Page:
How “Magic” is Magic Formula Investing?

How “Magic” is Magic Formula Investing?

May 28, 2011 Research Insights, Value Investing Research
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(Last Updated On: January 13, 2017)

 

The underlying concept of magic formula investing is a genius marketing platform, but it is unclear how “magic” the formula actually is–examine ‘cheapness,’ examine ‘quality,’ combine the analysis and buy the best value (get the most bang for your buck). The magic formula identifies quality via EBIT / (NPPE +net working capital) and cheapness via EBIT / TEV. These two measures are certainly not ‘bad’; however, they are also not necessarily optimal.

We are always exploring alternatives to the magic formula found in academic finance research. In fact, we highlighted the ‘academic version’ of the magic formula in the following post:

http://blog.alphaarchitect.com/2011/02/the-other-side-of-value/

The “profit and value” strategy identifies cheapness via book-to-market, and identifies quality via gross-profits-to-total-assets.

Next, we backtested the magic formula and the profit and value system and compared them in a head-to-head battle. We tested a portfolio that is annually rebalanced on June 30th (only stocks >80% NYSE market cap breakpoint are included). The portfolio is rebalanced across 30 stocks on July 1st and held until June 30th.

First the Drawdowns:

The results are hypothetical results and are NOT an indicator of future results and do NOT represent returns that any investor actually attained. Indexes are unmanaged, do not reflect management or trading fees, and one cannot invest directly in an index. Additional information regarding the construction of these results is available upon request.

Very similar, with a slight edge for profit and value.

Next, the overall performance:

The results are hypothetical results and are NOT an indicator of future results and do NOT represent returns that any investor actually attained. Indexes are unmanaged, do not reflect management or trading fees, and one cannot invest directly in an index. Additional information regarding the construction of these results is available upon request.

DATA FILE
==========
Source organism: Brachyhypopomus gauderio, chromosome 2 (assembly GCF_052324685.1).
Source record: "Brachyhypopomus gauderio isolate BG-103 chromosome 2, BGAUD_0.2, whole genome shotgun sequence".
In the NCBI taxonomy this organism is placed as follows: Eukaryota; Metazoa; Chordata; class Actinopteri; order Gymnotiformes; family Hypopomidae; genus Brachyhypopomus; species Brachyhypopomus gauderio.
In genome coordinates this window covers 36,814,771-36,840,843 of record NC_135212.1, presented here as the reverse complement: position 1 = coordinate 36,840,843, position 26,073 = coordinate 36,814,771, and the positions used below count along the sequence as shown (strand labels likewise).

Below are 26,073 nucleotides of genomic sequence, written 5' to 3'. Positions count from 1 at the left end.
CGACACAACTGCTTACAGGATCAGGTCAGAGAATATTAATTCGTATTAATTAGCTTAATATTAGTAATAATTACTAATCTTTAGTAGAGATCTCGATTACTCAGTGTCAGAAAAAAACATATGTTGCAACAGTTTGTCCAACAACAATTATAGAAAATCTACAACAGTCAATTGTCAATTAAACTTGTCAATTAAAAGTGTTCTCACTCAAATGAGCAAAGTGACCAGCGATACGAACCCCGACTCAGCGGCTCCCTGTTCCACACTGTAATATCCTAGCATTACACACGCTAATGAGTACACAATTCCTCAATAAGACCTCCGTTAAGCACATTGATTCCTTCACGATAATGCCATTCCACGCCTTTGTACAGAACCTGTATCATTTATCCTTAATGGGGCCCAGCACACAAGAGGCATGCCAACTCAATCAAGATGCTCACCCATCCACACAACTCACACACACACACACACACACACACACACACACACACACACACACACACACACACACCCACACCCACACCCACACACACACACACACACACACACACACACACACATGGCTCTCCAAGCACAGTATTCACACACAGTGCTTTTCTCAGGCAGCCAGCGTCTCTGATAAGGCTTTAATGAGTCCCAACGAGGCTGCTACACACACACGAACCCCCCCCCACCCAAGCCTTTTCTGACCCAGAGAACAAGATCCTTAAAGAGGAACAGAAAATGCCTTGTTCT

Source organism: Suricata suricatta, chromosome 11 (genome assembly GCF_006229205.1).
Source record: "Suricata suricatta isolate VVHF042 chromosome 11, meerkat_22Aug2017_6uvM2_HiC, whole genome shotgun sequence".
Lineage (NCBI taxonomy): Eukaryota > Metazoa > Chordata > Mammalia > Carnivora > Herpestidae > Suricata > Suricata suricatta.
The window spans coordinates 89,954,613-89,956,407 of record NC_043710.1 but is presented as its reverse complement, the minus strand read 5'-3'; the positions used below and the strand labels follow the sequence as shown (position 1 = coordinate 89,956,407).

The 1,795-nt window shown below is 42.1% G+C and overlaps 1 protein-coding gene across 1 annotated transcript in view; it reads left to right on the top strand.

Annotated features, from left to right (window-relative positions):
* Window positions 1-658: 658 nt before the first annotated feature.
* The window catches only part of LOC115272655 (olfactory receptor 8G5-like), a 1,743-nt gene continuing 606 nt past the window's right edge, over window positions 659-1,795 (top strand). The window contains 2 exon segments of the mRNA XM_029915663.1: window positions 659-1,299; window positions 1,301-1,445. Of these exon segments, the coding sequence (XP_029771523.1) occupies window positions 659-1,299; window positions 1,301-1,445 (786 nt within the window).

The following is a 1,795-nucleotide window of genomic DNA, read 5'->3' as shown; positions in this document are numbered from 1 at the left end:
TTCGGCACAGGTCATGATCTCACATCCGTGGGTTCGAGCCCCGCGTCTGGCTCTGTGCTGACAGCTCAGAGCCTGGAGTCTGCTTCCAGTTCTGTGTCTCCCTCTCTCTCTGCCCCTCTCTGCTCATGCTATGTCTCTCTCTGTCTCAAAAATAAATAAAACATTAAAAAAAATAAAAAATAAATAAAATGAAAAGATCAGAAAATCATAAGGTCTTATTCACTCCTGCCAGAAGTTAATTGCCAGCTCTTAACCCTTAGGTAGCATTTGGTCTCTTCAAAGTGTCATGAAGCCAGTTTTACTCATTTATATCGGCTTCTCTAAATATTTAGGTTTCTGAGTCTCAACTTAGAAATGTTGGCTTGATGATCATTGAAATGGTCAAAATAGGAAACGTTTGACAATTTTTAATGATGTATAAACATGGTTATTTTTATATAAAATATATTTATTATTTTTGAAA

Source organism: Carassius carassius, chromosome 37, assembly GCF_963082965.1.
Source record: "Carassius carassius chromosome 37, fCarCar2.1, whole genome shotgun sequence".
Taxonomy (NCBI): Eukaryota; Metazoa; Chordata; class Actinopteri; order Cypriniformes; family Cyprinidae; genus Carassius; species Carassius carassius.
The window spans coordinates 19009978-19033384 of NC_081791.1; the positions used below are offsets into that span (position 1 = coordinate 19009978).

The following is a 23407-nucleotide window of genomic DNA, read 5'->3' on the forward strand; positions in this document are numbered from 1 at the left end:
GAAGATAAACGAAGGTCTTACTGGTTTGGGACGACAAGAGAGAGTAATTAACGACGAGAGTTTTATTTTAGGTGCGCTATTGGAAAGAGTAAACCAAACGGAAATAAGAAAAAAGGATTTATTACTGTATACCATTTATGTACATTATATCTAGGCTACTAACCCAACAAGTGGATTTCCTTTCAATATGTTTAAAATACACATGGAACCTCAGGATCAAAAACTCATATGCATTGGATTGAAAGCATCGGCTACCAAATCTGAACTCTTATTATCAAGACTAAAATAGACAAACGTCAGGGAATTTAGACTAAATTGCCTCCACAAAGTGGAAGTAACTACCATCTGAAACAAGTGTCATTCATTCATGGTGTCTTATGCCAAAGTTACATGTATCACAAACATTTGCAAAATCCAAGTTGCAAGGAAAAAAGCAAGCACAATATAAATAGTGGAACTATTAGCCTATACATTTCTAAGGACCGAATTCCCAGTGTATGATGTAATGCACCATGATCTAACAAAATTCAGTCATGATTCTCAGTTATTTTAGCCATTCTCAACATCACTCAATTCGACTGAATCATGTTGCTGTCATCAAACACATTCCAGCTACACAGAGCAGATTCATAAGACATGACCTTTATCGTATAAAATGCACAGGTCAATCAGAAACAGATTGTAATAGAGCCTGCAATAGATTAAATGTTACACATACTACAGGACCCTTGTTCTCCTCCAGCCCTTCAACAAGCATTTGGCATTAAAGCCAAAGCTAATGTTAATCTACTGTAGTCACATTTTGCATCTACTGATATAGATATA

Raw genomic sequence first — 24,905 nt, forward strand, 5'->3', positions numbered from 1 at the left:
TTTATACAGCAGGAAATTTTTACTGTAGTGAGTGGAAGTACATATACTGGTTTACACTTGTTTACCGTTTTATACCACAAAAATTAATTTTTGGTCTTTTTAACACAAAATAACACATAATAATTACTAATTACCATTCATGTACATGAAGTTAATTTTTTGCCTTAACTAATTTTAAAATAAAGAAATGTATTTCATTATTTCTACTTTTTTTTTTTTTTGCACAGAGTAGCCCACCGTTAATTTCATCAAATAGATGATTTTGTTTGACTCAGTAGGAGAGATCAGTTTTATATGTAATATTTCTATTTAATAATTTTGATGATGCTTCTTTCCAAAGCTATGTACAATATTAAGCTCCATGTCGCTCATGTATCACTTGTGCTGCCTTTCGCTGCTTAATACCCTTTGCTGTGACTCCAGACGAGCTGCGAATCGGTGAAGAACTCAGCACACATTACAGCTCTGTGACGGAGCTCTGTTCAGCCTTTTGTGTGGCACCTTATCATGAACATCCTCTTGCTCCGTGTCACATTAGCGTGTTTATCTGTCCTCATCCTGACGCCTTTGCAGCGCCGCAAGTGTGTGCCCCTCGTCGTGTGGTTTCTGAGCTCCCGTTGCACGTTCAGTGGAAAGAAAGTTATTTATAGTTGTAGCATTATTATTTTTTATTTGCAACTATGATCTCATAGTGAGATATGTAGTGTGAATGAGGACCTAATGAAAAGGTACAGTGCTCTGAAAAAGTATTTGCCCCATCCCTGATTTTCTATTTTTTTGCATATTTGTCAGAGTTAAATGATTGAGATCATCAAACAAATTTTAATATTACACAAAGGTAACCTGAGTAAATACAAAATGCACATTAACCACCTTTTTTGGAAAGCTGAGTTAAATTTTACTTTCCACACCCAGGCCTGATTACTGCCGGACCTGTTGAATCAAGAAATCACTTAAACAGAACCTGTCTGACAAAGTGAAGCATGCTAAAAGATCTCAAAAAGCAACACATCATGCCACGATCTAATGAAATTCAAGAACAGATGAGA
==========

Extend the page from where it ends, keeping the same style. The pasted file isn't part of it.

Again, slight edge for profit and value, but very little overall difference.

And how about the year by year comparison?

The results are hypothetical results and are NOT an indicator of future results and do NOT represent returns that any investor actually attained. Indexes are unmanaged, do not reflect management or trading fees, and one cannot invest directly in an index. Additional information regarding the construction of these results is available upon request.

Honestly, looks like a pretty even match–amazingly similar!

Key Takeaway:

Focusing on quality and cheapness simultaneously helps investors beat the market

However…

THE MAGIC FORMULA AIN’T THAT MAGIC!

Additional study…

Here is a document with the summary results of the comparison between profit and value and the magic formula for broad market (as defined as market cap >20% breakpoint on the NYSE) and for large caps, exclusively (as defined as market cap >80% breakpoint on the NYSE):

Click to get the pdf file.

Key Takeaways:

  1. Profit and value is arguably better than the magic formula.
  2. Both strategies have significant risk in the form of large drawdowns.
  3. Long/short systems based on quality/cheapness factors are DANGEROUS!

Recommendation:

Explore the use of quality/cheapness factors for long-only investment systems, but be prepared for a very volatile ride.

If you are interested in trading either system, head to Empirical Finance Data. We do all the calculations, so you can try and make some money.

 


Note: This site provides no information on our value investing ETFs or our momentum investing ETFs. Please refer to this site.


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Please remember that past performance is not an indicator of future results. Please read our full disclaimer. The views and opinions expressed herein are those of the author and do not necessarily reflect the views of Alpha Architect, its affiliates or its employees. This material has been provided to you solely for information and educational purposes and does not constitute an offer or solicitation of an offer or any advice or recommendation to purchase any securities or other financial instruments and may not be construed as such. The factual information set forth herein has been obtained or derived from sources believed by the author and Alpha Architect to be reliable but it is not necessarily all-inclusive and is not guaranteed as to its accuracy and is not to be regarded as a representation or warranty, express or implied, as to the information’s accuracy or completeness, nor should the attached information serve as the basis of any investment decision. No part of this material may be reproduced in any form, or referred to in any other publication, without express written permission from Alpha Architect.


Definitions of common statistics used in our analysis are available here (towards the bottom)




About the Author

Wesley R. Gray, Ph.D.

After serving as a Captain in the United States Marine Corps, Dr. Gray earned a PhD, and worked as a finance professor at Drexel University. Dr. Gray’s interest in bridging the research gap between academia and industry led him to found Alpha Architect, an asset management that delivers affordable active exposures for tax-sensitive investors. Dr. Gray has published four books and a number of academic articles. Wes is a regular contributor to multiple industry outlets, to include the following: Wall Street Journal, Forbes, ETF.com, and the CFA Institute. Dr. Gray earned an MBA and a PhD in finance from the University of Chicago and graduated magna cum laude with a BS from The Wharton School of the University of Pennsylvania.